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Sandrine Joly, Vincent Pernet, Allison L. Dorfman, Sylvain Chemtob, Pierre Lachapelle; Light-Induced Retinopathy: Comparing Adult and Juvenile Rats. Invest. Ophthalmol. Vis. Sci. 2006;47(7):3202-3212. doi: 10.1167/iovs.05-1515.
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purpose. To investigate the effect of chronic exposure to a bright, luminous environment, starting at the opening of the eyes, on the retinal structure and function of the suckling rat.
methods. Juvenile Sprague–Dawley rats were exposed to 10,000 lux, for varying lengths of time between postnatal day (P)14 and P34. Results were compared with those obtained from adult rats exposed to the same light intensity and for the same duration. Electroretinograms (ERGs) were recorded at 1 month and 2 months of age, after which the retinas were harvested for histologic analysis.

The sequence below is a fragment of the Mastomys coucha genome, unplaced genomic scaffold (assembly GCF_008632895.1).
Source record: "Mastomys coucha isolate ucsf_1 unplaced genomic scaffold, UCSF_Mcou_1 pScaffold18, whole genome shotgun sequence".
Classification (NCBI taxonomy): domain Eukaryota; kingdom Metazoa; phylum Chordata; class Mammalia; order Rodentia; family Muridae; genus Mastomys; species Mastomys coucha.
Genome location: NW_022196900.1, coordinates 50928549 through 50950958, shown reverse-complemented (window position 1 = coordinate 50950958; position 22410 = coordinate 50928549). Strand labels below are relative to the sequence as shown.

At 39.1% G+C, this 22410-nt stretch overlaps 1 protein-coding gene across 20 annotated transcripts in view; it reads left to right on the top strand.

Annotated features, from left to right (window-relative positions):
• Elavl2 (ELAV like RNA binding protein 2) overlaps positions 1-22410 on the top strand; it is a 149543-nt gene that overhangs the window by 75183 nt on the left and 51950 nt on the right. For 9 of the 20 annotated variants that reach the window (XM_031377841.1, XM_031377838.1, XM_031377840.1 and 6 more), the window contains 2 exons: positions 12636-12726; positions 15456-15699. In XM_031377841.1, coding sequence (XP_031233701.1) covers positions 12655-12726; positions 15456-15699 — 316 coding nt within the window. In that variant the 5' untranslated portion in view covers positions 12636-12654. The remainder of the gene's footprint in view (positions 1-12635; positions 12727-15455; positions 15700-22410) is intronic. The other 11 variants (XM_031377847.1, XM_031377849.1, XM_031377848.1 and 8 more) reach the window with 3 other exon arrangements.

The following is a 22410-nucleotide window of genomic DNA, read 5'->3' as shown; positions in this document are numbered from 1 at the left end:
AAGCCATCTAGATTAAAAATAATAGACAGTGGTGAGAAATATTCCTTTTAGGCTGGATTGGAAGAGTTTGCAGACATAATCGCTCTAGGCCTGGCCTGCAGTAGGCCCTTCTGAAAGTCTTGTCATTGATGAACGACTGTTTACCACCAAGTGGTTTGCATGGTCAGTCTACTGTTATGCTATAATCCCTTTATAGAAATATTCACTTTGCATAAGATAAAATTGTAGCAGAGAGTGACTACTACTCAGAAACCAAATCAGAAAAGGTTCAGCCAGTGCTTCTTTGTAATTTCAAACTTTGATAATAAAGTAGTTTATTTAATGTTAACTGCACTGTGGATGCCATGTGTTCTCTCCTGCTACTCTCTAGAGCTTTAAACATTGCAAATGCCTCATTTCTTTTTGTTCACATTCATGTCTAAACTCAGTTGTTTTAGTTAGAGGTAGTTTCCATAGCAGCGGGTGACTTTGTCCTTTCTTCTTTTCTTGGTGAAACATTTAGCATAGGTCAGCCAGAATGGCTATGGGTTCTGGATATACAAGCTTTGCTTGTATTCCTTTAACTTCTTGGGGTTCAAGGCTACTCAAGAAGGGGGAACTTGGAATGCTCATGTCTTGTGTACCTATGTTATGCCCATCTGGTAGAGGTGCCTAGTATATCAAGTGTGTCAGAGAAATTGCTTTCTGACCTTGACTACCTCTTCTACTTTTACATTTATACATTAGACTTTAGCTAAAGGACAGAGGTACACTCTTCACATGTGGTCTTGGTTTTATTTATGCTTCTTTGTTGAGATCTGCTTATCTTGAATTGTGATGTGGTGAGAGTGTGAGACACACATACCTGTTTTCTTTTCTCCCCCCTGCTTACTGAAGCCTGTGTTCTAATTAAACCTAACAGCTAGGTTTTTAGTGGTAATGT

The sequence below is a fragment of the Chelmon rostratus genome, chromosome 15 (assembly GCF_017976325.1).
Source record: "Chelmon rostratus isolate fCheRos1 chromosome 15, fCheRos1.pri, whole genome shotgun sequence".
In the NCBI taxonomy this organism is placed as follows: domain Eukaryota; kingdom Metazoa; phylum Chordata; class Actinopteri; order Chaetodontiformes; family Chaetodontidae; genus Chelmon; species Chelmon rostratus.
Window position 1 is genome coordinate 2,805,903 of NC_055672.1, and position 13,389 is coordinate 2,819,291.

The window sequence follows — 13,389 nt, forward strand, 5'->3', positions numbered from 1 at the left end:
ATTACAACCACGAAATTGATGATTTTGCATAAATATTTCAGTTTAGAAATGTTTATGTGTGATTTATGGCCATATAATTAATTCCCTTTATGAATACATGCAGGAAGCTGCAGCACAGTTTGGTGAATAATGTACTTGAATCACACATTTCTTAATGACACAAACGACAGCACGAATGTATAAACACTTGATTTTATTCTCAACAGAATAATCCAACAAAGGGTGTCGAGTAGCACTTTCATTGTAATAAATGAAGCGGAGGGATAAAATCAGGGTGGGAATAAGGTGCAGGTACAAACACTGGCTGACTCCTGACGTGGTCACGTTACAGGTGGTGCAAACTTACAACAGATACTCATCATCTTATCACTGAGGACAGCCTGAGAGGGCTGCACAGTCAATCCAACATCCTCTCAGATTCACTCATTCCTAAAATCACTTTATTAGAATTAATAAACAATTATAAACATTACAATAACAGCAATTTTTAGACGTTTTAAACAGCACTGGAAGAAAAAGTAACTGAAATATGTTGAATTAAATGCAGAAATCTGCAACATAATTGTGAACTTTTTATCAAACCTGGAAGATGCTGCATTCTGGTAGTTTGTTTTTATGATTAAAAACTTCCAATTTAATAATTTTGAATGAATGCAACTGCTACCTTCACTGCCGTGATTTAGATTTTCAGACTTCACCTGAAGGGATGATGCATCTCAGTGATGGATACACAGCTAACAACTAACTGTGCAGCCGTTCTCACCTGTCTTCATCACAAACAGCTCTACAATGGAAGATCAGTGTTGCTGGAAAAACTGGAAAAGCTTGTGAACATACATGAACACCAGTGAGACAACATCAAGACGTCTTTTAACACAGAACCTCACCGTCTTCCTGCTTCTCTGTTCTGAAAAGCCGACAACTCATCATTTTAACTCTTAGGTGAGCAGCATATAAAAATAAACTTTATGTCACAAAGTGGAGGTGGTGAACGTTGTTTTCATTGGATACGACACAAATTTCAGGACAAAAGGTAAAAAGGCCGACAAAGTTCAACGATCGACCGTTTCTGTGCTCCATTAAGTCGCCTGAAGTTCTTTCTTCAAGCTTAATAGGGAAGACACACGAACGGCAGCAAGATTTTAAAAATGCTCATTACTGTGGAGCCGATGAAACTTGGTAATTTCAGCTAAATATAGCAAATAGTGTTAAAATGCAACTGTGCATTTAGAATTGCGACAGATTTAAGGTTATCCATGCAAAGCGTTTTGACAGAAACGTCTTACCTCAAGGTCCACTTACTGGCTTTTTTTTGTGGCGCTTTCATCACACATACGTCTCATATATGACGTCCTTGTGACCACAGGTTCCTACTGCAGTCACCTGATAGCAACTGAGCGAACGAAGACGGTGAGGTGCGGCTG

results. In juvenile rats, the severity of light-induced retinopathy (LIR) depended not only on the duration of the exposure but, more important, on the age of the rat at the onset of exposure. For example, in adult rats, 6-day exposure reduced the thickness of the outer nuclear layer (ONL) to less than 18% of normal, whereas in juvenile rats, 6-day exposure between P14 and P20 reduced it to 50% compared with 27% after exposure between P28 and P34. An adultlike effect could only be evidenced in rats exposed at the end of the first postnatal month (P28-P34). A similar age-dependent effect was also noted on the electroretinogram.
conclusions. These results show that, compared with the mature retina, the developing retina appears to be relatively preserved from the devastating consequences of exposure to bright light. This window of resistance to light damage gradually weakens as the juvenile rat approaches its 1-month anniversary.
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